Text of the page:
DHL is one of several logistics partners that work with BMW in Asia. Typically, each logistics firm runs its own computer systems, as does BMW and its dealers. But instead, what if they could share the data? Automaker BMW and logistics provider DHL worked on a blockchain proof of concept (PoC) for the former’s Asia Pacific supply chain operations to provide better visibility for parts shipped from Malaysia.
Traditionally, separate proprietary systems that record data result in a lengthy manual reconciliation process to match shipment data. Additionally, a discrepancy would require further digging, which takes even more time and effort.
To circumvent these issues, DHL and BMW established a private blockchain platform to share supply chain data among participants seamlessly. Stakeholders are only allowed access to data which they need.
Additionally, the system also provided real-time shipment tracking from placing an order to delivery of parts. In theory, this would help BMW dealers efficiently manage their inventory.
Meanwhile, the PoC also provided transparency into the performance of the supply chain. There’s a graphical dashboard to view details such as placed orders, orders in transit, and delivered orders.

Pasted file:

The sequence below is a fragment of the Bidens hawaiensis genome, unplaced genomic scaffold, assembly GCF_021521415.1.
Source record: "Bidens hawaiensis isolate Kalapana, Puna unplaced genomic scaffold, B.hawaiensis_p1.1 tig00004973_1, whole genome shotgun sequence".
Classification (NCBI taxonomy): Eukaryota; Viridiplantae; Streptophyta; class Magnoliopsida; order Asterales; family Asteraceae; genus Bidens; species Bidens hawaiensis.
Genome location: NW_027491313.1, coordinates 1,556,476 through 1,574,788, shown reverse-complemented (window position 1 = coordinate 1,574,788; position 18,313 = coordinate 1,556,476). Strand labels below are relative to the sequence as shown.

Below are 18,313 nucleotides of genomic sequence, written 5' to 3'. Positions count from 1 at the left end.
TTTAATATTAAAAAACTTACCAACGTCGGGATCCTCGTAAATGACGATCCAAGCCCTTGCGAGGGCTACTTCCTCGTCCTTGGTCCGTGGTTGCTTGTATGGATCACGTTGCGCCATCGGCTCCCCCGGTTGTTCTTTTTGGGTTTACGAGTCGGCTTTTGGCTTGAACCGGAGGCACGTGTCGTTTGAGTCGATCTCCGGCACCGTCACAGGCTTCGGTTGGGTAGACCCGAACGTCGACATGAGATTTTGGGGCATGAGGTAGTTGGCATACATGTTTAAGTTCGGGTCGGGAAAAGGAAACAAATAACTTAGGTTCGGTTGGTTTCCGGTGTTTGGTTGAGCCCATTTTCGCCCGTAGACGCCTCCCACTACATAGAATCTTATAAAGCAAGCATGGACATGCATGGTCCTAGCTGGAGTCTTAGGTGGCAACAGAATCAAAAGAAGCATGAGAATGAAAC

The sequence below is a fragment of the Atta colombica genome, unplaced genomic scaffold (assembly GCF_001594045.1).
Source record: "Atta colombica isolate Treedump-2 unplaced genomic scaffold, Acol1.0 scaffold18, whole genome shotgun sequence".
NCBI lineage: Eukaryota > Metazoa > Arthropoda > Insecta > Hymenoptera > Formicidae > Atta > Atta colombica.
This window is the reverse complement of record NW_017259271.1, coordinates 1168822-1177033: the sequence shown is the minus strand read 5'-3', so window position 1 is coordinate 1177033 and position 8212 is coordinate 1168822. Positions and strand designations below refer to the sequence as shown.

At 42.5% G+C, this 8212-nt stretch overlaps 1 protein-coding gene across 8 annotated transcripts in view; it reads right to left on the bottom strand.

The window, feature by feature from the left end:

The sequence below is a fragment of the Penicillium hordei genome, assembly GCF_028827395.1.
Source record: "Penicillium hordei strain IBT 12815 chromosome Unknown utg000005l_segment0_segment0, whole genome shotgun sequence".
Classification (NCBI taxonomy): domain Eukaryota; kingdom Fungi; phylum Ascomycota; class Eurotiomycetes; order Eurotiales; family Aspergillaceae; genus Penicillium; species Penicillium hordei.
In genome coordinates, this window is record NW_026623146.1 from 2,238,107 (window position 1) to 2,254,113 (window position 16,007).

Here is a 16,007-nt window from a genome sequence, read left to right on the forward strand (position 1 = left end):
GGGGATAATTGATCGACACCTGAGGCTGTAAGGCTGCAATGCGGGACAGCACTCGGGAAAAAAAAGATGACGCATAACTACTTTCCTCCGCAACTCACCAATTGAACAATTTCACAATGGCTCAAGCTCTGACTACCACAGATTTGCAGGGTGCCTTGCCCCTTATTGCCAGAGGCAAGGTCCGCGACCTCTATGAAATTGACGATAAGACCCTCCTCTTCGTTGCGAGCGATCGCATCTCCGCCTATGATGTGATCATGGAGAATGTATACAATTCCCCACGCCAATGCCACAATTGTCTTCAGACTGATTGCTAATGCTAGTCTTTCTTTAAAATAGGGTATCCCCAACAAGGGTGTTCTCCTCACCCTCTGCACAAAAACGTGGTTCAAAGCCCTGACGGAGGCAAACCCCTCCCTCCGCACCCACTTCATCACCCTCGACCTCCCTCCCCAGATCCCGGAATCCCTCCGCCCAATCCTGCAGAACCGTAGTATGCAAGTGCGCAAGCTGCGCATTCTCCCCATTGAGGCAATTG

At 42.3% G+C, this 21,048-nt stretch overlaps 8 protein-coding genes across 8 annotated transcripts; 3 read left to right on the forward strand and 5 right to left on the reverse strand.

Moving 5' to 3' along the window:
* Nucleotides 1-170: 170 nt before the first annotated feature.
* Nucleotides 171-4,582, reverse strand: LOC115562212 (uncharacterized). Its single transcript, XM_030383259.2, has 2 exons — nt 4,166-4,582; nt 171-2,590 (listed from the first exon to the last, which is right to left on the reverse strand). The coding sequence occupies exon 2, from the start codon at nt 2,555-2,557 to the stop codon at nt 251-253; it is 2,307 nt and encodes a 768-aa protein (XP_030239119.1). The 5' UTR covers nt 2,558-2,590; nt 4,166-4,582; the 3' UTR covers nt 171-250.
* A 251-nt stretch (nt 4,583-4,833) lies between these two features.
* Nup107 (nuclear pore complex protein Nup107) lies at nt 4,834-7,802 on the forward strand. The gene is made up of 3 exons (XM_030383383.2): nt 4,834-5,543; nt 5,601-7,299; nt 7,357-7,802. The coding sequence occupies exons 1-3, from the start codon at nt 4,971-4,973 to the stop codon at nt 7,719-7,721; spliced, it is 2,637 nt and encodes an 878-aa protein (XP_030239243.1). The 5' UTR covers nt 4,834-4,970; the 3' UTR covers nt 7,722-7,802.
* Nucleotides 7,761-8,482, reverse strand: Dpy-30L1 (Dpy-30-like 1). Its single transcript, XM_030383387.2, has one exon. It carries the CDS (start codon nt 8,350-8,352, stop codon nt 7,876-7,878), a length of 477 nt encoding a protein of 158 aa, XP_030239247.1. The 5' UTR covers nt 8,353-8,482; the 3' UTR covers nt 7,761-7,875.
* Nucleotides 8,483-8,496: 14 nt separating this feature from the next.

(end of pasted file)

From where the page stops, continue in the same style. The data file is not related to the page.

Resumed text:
In conclusion, the PoC was able to reduce manual reporting and resolve problems faster as both the parties were able to view the same data in real-time.
BMW is quite active in the blockchain space and is trialling several applications of the technology. The German automaker is part of the MOBI consortium and is working with Ford, GM, Honda and a few others on a blockchain PoC for vehicle identity.
Most recently, BMW participated in a trade finance pilot on the Marco Polo blockchain network.
In Europe, there’s a blockchain consortium dedicated to shipping cars and one of its main aims is to provide more certainty to dealers about the arrival of car shipments.